“Finding a form of association that defends and protects with the entire common force the person and property of each associate, and by which, each person uniting with everyone, nevertheless only obeys himself, and remains as free as before.” (The Social Contract, I chap. 6).

It’s Rousseau’s fault:

“The radicalism of the Cambodian leaders, who reduce to nothing the distance between the state and the citizen, is a serious experiment.” (Fr. Debre, p.22)

Angkar is you. Or better: the people are the people. When Rousseau produced this statement he, in a sense, conferred on the people all their dignity: the people are no longer that multitude, that populace that the powerful fear. The multitude, “which enslaved only one” retreats before the “people who are the people,” space without height, without division, without conflict. But what is the “act” by which the people are a people? The social contract, says Rousseau; insurrection, specifies the sans-culottes, who make a clean slate of established authority, which is a (re-)commencing. The sans-culottes defined insurrection as “the people arisen.” And the latter testified to the disorders of the crowd and its jubilation. Rousseau didn’t forget the “primitive festival,” the sans-culottes the farandole of the insurrections and federations: fraternity was still confusion. But in the era of the Angkar it is no longer possible to dream, even seriously:

“A bit later, at around 6:00 pm, a certain number of Khmers Rouges arrive, circle the marketplace three times, followed by a festive crowd. We are surprised, for they remain silent and don’t seem happy to have won the war. At night we enjoy ourselves, dance, sing as if for the new year. Yet the Khmers Rouges refuse to mix with us. Why?” (Ponchaud, p.59).

It’s because during the Angkar era the people are one and bears no relation to the crowd, a “confused magma.”

“How would they control the tumult of Phnomh Penh... where, if they didn’t watch over them, the population would fraternize with their men; crowd movements are dangerous when they are spontaneous...On the afternoon of April 17 the order is given to empty the city of its inhabitants. No more demonstrations to fear, no more fraternization and reconciliation possible.” (Debré, pp. 219-220). Henceforth, below the bar: chaos, magma, communion, freedom of circulation. Above: order, “the people,” Angkar, the traffic patrol. The bar designates processes of separation. “What is infected must be incised” (slogan of the new regime). The people must be cut off from the non-people. Figuring in the non-people:

“The population of the zones liberated after 1975 (more than 3 million inhabitants) seems to still be considered a vast mass of prisoners of war...pariahs, foreigners in their own country.” In any case, “they are men of the cities, quasi-foreigners with slanted eyes and light skin, métis whose fathers came from Siam and China to oppress the Khmer people.” (Debré, p. 230). To be re-educated with no great illusions, and since contamination has to be watched out for, cuts must sometimes be made.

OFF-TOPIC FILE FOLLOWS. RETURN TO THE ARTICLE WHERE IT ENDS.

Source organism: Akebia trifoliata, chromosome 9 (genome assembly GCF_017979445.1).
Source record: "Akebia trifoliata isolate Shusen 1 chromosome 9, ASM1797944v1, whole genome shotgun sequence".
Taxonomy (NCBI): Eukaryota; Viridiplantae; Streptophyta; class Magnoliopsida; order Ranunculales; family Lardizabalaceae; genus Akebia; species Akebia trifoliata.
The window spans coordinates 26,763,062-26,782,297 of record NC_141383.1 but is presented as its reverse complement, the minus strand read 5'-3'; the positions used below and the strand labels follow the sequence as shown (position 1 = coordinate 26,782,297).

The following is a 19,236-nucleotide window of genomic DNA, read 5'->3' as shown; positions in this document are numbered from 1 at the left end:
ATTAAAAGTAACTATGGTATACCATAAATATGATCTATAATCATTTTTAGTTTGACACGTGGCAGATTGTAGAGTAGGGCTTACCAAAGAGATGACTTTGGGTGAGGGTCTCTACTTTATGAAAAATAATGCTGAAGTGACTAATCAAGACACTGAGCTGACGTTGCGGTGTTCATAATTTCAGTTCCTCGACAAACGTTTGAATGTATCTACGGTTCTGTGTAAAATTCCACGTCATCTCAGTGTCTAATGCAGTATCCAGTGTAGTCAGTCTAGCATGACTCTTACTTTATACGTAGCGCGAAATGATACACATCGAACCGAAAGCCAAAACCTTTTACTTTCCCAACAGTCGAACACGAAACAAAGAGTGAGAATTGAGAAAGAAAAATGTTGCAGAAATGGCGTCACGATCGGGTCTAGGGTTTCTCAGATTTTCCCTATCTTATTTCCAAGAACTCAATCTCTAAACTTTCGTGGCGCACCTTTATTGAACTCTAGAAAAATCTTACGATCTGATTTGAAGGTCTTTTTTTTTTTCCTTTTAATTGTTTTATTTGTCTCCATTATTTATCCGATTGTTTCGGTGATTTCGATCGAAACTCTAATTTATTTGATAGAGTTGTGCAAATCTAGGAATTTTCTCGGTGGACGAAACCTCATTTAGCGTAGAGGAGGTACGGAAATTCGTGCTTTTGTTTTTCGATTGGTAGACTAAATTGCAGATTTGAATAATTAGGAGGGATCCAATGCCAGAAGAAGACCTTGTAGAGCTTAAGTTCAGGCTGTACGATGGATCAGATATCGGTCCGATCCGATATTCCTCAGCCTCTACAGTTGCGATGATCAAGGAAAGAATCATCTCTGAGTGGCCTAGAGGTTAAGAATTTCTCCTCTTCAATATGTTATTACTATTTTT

The latter are, in any event, condemned to extinction, at least culturally...

Once cut off from the non-people, are the people purely one? That would mean counting without its internal disorder: one has to pass now to a finer cut. This is a work requiring qualifications: the people must be forged (lôt dam, smooth out the surface, trim). What is too long must be shortened to the right size (slogan of the regime). What is attached to the bottom must be scratched off. Man must be detached from the land: by deportation. In the era of the Angkar a free person is a displaced person. Separate him from the family: “the radio, confirmed on this point by the refugees, calls the current period the ‘papa-mama’ period (samay-poukmay), for now all adults are globally called papa or mama by the cadres and the young people...all children are considered the children of the Angkar” (Ponchaud, p. 150).

And do you not perceive the vegetal scalp, that metallic asperity, the shadowy mountains: the ‘somber nucleus’ (Sartre) in man. Cut down, raze, level. It’s the renunciation of the little self (egoist man) for the great self (the-man-who-is-Angkar).

The renunciation takes on three particular forms: “renunciation of one’s own mentality, renunciation of property, renunciation of personal conduct.” (Ponchaud, p.142). Angkar doesn’t want to know that “black light” (Sartre). For Angkar the light is not black and it illuminates all:

“Hiding something is subject to the death penalty. Everything must be clear to all. Everyone must know everyone else as well as they do image of our face sent by a mirror.” (Ponchaud, p. 90)

All that is needed is an apparatus. Occidentals call it Panopticon. Orient oblige: “through chlops (spies) Angkar has eyes like pineapples and sees all.” (Ponchaud, p.131)

Once the person has been abstracted his relations must still be watched over. Any reciprocity is excluded. Men on one side and women on the other, and if the man and woman want to marry they request authorization. And when the husband and wife succeed in living together the child makes the best of spies against this risk of intimacy. At all levels there is never two without three, authority itself is always tricephalic.

It is only when you reach this point that you have understood the people in the purity of its concept.

Heaven and earth